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BCD Special Report on
Historic Churches
17th annual edition
John Coates Carter
Building a sense of place
Phil Tomas
ohn Coates
Carter (1859–1927) was the
most distinguished architect working within
the Arts and Crafts tradition to base his
practice in south Wales. Although his work was
largely ecclesiastical, he designed a number of
public buildings, many houses, submitted entries
to national and international competitions,
and created one of the largest and least-known
ensembles of Arts and Crafts-infuenced
buildings in the British Isles, the monastery and
associated domestic and community buildings
on Caldey Island. In the context of recent
Welsh political resurgence and a widening
interest in those early-20th century architects
whose work does not pre-fgure Modernism,
his considerable output is long overdue for
serious examination and re-assessment.
Coates Carter’s works have tended to
puzzle critics, who regarded them as being
too restlessly wayward, too eccentric, or
too distant from the mainstream of British
architecture to be easily categorised. But in his
best buildings he achieves a personal mixture
of massive simplicity and lyrical charm, and
he was one of the few British architects active
around 1900 whose work is clearly infuenced
by contemporary developments in America and
Europe where he is known to have travelled.
In buildings like All Saints’ Hall, Penarth
(1906), his various schemes for Caldey Abbey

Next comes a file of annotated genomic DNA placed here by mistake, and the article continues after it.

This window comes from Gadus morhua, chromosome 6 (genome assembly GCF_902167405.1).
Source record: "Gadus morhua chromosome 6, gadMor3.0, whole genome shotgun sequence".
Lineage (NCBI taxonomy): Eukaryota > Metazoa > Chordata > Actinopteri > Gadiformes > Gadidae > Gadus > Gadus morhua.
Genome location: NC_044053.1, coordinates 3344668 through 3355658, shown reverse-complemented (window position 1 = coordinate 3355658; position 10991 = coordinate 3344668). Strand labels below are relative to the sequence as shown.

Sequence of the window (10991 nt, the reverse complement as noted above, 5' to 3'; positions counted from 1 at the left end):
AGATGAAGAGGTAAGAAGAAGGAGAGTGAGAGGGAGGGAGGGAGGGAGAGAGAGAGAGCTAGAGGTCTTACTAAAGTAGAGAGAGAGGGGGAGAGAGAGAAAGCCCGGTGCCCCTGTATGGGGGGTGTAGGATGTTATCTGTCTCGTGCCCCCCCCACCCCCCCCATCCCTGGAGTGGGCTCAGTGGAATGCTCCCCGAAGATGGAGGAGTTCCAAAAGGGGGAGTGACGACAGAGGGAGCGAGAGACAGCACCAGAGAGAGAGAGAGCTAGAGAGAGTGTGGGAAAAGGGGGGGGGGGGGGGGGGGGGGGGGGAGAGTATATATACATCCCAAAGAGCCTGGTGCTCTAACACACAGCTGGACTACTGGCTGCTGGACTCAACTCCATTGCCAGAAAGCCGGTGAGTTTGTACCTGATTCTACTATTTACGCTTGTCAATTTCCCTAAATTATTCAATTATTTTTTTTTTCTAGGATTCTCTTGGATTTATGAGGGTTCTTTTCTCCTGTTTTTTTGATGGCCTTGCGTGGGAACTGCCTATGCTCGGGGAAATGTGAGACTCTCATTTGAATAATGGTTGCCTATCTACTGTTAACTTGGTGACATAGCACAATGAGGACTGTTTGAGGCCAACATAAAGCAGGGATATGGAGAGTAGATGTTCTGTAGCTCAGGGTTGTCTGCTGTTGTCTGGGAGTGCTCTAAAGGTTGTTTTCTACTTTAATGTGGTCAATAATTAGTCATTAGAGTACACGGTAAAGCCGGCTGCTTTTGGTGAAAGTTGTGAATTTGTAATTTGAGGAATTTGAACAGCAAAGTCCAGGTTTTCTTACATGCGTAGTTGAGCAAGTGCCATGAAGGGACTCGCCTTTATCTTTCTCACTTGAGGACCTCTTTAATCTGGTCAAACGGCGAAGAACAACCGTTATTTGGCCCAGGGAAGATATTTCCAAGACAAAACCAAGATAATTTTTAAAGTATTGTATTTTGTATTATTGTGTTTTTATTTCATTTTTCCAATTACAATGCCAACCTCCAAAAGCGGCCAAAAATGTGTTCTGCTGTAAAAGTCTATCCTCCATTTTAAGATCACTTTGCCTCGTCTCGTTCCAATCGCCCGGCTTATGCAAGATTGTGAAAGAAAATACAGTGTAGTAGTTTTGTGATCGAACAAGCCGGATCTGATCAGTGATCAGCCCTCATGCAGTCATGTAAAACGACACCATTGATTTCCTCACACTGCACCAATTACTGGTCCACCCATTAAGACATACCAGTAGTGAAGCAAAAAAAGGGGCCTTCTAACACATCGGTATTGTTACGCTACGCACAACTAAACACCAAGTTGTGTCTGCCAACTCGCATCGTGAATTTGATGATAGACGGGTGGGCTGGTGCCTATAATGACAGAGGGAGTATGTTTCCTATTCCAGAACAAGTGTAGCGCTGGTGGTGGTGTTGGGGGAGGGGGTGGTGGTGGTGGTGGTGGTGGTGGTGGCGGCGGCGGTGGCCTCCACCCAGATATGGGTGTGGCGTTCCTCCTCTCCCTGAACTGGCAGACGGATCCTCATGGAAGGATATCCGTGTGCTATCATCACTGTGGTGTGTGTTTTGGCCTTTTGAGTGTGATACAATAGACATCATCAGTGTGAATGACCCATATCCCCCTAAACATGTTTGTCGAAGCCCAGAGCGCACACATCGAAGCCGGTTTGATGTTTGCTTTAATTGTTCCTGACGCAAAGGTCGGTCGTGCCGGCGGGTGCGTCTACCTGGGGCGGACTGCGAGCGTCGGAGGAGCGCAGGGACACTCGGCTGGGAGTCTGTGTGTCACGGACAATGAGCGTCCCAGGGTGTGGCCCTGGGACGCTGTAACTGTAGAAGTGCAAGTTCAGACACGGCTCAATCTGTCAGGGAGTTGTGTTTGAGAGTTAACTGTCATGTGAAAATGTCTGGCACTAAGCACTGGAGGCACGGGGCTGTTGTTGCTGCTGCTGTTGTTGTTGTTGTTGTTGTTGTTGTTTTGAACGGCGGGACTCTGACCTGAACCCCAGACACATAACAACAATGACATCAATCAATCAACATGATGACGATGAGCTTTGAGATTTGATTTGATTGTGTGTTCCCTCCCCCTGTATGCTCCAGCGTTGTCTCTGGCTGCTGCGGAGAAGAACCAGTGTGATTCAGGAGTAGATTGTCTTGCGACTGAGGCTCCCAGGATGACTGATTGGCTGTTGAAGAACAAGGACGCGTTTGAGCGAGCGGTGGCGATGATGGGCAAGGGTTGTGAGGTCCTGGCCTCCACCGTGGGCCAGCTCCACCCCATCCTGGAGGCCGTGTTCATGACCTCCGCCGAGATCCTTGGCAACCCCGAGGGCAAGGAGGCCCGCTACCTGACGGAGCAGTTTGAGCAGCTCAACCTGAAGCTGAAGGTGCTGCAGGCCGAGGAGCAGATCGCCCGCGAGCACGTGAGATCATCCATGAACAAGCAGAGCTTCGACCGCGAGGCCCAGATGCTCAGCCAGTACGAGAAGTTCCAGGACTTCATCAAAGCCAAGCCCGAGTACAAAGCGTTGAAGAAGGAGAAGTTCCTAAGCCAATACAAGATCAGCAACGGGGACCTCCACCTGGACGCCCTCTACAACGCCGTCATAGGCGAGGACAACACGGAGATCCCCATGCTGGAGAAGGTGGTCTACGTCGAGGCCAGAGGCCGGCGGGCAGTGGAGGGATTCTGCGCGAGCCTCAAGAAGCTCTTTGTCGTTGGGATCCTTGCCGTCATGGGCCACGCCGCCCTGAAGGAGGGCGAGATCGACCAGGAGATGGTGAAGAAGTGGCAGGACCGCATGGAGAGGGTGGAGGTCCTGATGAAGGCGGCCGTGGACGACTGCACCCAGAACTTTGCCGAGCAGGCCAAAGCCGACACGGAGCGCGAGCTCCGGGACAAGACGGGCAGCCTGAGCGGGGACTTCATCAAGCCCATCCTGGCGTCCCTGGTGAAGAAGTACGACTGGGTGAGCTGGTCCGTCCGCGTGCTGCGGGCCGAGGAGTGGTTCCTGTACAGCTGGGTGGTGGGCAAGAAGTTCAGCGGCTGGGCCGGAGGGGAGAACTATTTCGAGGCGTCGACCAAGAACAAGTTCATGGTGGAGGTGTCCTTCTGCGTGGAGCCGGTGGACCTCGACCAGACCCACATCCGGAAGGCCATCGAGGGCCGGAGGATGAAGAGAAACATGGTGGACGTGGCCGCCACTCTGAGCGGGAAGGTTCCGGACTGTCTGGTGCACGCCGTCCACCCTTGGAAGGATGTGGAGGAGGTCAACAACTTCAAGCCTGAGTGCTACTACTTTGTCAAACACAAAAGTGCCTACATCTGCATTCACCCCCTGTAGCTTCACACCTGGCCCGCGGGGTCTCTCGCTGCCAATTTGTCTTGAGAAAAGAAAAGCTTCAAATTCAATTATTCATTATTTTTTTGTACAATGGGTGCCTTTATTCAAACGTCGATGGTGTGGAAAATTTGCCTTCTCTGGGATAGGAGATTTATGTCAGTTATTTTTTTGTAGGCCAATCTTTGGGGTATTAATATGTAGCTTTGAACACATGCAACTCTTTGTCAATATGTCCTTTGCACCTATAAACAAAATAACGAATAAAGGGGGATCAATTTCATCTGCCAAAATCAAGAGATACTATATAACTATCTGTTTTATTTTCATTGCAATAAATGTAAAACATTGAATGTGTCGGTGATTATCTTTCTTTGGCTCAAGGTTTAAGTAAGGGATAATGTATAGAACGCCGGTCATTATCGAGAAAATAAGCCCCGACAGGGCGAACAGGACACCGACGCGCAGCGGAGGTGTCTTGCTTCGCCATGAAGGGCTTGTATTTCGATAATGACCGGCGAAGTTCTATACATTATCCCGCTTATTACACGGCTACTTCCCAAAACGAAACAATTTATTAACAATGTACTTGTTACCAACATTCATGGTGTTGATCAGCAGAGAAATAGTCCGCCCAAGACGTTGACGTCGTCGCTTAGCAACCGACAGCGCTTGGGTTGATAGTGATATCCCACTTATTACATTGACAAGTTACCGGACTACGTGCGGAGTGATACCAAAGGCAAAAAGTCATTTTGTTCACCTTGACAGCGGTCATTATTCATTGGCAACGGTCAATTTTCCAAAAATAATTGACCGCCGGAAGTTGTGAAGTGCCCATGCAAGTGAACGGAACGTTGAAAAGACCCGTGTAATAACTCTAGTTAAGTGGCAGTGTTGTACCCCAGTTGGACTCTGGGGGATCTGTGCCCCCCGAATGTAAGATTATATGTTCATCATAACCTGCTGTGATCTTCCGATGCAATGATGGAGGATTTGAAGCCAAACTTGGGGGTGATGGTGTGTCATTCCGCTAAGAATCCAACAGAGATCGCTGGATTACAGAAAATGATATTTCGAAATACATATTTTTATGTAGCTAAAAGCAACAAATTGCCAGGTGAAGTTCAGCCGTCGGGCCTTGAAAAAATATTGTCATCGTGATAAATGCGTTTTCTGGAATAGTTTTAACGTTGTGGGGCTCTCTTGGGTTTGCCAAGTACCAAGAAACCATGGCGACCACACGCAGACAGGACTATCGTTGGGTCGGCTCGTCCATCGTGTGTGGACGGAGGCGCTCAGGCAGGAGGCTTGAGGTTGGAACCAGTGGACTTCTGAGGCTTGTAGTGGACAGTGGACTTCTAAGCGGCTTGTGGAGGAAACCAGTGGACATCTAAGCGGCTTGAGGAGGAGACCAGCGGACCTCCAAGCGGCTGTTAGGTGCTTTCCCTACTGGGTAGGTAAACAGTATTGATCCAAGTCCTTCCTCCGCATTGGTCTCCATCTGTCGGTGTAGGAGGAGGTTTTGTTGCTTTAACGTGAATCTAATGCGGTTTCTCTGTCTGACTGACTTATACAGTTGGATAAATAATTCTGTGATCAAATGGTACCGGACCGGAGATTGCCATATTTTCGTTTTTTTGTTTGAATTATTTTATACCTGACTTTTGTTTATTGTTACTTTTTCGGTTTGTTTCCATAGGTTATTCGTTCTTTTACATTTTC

(1907–1913), and many designs for private
houses in south Wales, including the Red House,
Penarth, built for himself in 1901, he comes
close to a kind of Arts and Crafts expressionism
with a distinctly international slant. Tis is
unusual at a time when infuence was generally
regarded as fowing in the opposite direction
and British architecture, design and theory
were more highly regarded and fashionable
abroad than at any time before or since.
In his works after 1900, particularly in the
Welsh churches of his last decade, Coates Carter
was increasingly concerned to discover how
some sense of Welshness might be expressed
in the language of religious architecture. He
shared this urge with his closest north Wales
equivalent, Herbert Luck North (1871–1941).
Curiously, both men were outsiders; both
born in England and both middle-class, high-
Anglican architects working in the prevailing
nonconformist working-class culture of Wales,
and they approached the task in very diferent
ways. While North took his cue directly from
the landscape and indigenous materials of
Snowdonia, coloured by his interest in the work
of William Lethaby and symbolism, Coates
Carter seems to have been prompted by a more
complex and pragmatic mixture of motives.
Rough textured walls and roof timbers provide a startling foil for the plain round concrete columns of
the nave at SS Julius and Aaron, Newport (1923–27). Te altar is modern. (Photo Jonathan Taylor)
John Coates Carter was born and raised in
Norwich and articled to the local architect JB
Pearce, whose most impressive work, the Town
Hall at Great Yarmouth (1878–82), was designed
while Coates Carter was training in the ofce.
He became pupil and then assistant to London-
based JP Seddon (1827–1906), who he may
have met when Seddon was also in Yarmouth
around 1880 building his new church of
St James. Working with the Cardif based Welsh
architect John Prichard (1817–1886), Seddon
and Prichard had brought a new sophistication